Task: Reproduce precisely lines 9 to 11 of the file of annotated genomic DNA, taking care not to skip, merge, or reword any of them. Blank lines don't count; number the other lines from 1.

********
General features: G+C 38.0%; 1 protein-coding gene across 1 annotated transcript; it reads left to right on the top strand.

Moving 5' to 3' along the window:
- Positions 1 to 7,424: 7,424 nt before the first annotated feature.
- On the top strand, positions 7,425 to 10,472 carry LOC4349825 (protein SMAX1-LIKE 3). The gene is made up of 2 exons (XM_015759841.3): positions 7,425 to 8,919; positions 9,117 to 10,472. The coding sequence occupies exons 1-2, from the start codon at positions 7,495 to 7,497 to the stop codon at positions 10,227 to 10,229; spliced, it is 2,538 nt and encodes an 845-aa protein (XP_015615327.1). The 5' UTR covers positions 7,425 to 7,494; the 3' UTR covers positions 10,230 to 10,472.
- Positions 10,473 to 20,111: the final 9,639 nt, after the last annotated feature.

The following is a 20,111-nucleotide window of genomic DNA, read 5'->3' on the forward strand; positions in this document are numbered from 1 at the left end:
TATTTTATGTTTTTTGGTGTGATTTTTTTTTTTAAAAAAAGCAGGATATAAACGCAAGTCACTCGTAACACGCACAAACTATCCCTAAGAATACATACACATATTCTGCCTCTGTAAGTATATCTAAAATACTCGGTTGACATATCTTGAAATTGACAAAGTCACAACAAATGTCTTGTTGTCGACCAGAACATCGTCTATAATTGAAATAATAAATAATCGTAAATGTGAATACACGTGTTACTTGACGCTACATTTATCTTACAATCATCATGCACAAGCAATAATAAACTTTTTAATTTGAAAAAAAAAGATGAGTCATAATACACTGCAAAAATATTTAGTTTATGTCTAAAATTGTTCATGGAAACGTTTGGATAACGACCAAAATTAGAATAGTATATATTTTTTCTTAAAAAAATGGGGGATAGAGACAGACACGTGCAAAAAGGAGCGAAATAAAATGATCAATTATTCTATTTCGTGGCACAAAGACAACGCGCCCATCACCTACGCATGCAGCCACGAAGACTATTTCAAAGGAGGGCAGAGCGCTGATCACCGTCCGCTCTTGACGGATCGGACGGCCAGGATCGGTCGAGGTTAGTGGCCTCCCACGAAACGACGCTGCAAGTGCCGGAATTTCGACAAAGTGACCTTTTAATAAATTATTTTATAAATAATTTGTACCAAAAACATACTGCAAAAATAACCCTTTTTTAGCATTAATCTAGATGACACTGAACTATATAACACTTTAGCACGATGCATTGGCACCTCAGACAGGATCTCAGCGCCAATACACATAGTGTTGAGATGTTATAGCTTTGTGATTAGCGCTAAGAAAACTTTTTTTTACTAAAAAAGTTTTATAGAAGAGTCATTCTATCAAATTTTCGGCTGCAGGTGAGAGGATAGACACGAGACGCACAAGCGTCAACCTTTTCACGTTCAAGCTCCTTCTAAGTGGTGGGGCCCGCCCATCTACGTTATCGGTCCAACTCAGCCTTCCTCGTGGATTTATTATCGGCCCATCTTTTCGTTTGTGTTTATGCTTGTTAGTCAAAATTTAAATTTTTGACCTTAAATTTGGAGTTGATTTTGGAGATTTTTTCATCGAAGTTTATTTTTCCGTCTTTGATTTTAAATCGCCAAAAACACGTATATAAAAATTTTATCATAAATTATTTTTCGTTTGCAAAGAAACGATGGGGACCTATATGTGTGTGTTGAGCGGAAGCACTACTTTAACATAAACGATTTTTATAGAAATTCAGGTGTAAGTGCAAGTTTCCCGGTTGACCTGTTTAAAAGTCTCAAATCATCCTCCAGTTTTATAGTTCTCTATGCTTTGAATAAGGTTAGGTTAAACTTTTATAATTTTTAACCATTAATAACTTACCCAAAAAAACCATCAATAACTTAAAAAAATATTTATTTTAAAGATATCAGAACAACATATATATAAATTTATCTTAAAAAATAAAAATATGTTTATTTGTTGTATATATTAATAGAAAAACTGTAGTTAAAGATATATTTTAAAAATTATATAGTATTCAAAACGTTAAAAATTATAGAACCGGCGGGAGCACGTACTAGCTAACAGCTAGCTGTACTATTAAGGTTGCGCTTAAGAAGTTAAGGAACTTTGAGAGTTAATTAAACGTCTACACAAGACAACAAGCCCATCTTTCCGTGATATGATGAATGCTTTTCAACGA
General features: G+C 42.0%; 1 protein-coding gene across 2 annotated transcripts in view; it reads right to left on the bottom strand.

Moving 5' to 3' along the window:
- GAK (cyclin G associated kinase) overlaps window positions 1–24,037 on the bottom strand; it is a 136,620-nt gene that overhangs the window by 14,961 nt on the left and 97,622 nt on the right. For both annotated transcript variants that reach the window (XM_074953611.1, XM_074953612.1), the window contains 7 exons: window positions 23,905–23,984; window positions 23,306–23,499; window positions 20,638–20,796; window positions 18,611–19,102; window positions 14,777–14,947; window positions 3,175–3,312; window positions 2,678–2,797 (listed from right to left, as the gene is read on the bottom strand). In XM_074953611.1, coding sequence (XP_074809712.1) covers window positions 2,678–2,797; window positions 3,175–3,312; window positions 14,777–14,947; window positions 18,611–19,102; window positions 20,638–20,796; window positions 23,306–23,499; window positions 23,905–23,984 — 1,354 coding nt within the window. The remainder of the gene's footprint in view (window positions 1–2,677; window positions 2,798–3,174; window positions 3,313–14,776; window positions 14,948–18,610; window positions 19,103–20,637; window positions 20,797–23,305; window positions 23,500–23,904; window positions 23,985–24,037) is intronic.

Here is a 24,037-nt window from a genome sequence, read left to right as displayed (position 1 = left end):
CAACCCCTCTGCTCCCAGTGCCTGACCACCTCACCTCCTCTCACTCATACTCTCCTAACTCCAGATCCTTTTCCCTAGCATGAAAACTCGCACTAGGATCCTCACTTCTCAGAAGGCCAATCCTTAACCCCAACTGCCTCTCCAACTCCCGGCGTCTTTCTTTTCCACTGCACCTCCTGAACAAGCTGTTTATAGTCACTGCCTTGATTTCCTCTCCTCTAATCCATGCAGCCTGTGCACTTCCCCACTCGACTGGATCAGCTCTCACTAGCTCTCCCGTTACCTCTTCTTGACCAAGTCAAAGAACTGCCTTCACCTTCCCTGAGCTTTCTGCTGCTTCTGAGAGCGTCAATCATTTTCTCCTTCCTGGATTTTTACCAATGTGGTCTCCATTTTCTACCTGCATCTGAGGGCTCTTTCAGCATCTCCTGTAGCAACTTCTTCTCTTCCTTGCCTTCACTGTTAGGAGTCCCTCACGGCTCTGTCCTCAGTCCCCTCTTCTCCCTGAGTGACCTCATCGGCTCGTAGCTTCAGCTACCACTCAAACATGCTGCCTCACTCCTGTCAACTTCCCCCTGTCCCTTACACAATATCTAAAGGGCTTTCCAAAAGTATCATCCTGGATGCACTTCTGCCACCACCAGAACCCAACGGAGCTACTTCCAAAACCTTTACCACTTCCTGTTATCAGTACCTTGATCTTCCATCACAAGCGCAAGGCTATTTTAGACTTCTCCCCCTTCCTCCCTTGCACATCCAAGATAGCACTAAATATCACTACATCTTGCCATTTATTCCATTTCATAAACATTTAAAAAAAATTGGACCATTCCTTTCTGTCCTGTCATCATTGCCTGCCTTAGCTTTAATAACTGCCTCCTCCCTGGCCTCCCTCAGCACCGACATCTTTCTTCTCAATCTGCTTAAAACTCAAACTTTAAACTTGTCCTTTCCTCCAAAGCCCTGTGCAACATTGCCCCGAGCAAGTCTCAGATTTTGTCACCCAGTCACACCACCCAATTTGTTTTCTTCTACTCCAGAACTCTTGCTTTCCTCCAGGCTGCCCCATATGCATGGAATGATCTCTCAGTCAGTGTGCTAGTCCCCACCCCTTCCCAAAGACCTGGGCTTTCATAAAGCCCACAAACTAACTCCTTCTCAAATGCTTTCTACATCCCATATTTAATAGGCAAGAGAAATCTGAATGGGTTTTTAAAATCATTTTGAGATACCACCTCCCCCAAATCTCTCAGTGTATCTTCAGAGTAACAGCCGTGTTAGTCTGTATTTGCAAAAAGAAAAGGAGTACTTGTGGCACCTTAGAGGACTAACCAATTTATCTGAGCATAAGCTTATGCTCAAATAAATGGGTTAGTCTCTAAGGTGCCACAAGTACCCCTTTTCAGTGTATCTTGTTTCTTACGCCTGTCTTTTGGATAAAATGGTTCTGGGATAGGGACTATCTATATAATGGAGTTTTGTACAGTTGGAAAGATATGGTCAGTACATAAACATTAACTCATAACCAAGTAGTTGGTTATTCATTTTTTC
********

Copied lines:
Moving 5' to 3' along the window:
- GAK (cyclin G associated kinase) overlaps window positions 1–24,037 on the bottom strand; it is a 136,620-nt gene that overhangs the window by 14,961 nt on the left and 97,622 nt on the right. For both annotated transcript variants that reach the window (XM_074953611.1, XM_074953612.1), the window contains 7 exons: window positions 23,905–23,984; window positions 23,306–23,499; window positions 20,638–20,796; window positions 18,611–19,102; window positions 14,777–14,947; window positions 3,175–3,312; window positions 2,678–2,797 (listed from right to left, as the gene is read on the bottom strand). In XM_074953611.1, coding sequence (XP_074809712.1) covers window positions 2,678–2,797; window positions 3,175–3,312; window positions 14,777–14,947; window positions 18,611–19,102; window positions 20,638–20,796; window positions 23,306–23,499; window positions 23,905–23,984 — 1,354 coding nt within the window. The remainder of the gene's footprint in view (window positions 1–2,677; window positions 2,798–3,174; window positions 3,313–14,776; window positions 14,948–18,610; window positions 19,103–20,637; window positions 20,797–23,305; window positions 23,500–23,904; window positions 23,985–24,037) is intronic.

Here is a 24,037-nt window from a genome sequence, read left to right as displayed (position 1 = left end):